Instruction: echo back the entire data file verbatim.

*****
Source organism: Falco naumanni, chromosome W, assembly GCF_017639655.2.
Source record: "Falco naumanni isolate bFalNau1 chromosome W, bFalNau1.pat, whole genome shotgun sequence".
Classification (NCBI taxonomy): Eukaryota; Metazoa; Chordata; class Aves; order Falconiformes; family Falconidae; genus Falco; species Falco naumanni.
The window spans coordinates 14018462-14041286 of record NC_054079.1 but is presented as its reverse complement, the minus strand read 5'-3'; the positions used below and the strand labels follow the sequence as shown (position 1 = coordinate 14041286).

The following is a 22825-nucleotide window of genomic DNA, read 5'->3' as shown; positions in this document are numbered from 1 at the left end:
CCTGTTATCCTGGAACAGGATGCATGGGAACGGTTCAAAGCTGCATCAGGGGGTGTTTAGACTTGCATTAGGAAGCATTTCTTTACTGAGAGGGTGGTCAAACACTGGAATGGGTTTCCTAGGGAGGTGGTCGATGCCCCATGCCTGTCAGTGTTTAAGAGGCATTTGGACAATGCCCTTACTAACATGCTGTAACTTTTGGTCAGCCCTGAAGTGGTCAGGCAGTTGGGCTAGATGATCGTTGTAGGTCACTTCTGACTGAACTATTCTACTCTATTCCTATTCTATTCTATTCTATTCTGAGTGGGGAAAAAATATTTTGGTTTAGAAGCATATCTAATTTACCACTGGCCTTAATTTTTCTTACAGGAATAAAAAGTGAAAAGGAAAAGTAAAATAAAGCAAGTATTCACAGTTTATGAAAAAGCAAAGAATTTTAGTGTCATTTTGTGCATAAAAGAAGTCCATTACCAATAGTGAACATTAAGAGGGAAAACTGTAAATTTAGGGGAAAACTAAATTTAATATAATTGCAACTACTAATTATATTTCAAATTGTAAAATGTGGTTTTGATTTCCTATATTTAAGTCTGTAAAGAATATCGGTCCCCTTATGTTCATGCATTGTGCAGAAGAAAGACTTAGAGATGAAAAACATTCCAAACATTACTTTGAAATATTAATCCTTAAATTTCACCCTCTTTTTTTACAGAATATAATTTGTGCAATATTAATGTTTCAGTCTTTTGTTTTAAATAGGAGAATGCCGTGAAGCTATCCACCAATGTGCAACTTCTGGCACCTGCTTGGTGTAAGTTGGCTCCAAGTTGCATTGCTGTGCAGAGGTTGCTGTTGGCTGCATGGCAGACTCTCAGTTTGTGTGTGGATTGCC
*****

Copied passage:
Source organism: Falco naumanni, chromosome W, assembly GCF_017639655.2.
Source record: "Falco naumanni isolate bFalNau1 chromosome W, bFalNau1.pat, whole genome shotgun sequence".
Classification (NCBI taxonomy): Eukaryota; Metazoa; Chordata; class Aves; order Falconiformes; family Falconidae; genus Falco; species Falco naumanni.
The window spans coordinates 14018462-14041286 of record NC_054079.1 but is presented as its reverse complement, the minus strand read 5'-3'; the positions used below and the strand labels follow the sequence as shown (position 1 = coordinate 14041286).

The following is a 22825-nucleotide window of genomic DNA, read 5'->3' as shown; positions in this document are numbered from 1 at the left end:
CCTGTTATCCTGGAACAGGATGCATGGGAACGGTTCAAAGCTGCATCAGGGGGTGTTTAGACTTGCATTAGGAAGCATTTCTTTACTGAGAGGGTGGTCAAACACTGGAATGGGTTTCCTAGGGAGGTGGTCGATGCCCCATGCCTGTCAGTGTTTAAGAGGCATTTGGACAATGCCCTTACTAACATGCTGTAACTTTTGGTCAGCCCTGAAGTGGTCAGGCAGTTGGGCTAGATGATCGTTGTAGGTCACTTCTGACTGAACTATTCTACTCTATTCCTATTCTATTCTATTCTATTCTGAGTGGGGAAAAAATATTTTGGTTTAGAAGCATATCTAATTTACCACTGGCCTTAATTTTTCTTACAGGAATAAAAAGTGAAAAGGAAAAGTAAAATAAAGCAAGTATTCACAGTTTATGAAAAAGCAAAGAATTTTAGTGTCATTTTGTGCATAAAAGAAGTCCATTACCAATAGTGAACATTAAGAGGGAAAACTGTAAATTTAGGGGAAAACTAAATTTAATATAATTGCAACTACTAATTATATTTCAAATTGTAAAATGTGGTTTTGATTTCCTATATTTAAGTCTGTAAAGAATATCGGTCCCCTTATGTTCATGCATTGTGCAGAAGAAAGACTTAGAGATGAAAAACATTCCAAACATTACTTTGAAATATTAATCCTTAAATTTCACCCTCTTTTTTTACAGAATATAATTTGTGCAATATTAATGTTTCAGTCTTTTGTTTTAAATAGGAGAATGCCGTGAAGCTATCCACCAATGTGCAACTTCTGGCACCTGCTTGGTGTAAGTTGGCTCCAAGTTGCATTGCTGTGCAGAGGTTGCTGTTGGCTGCATGGCAGACTCTCAGTTTGTGTGTGGATTGCC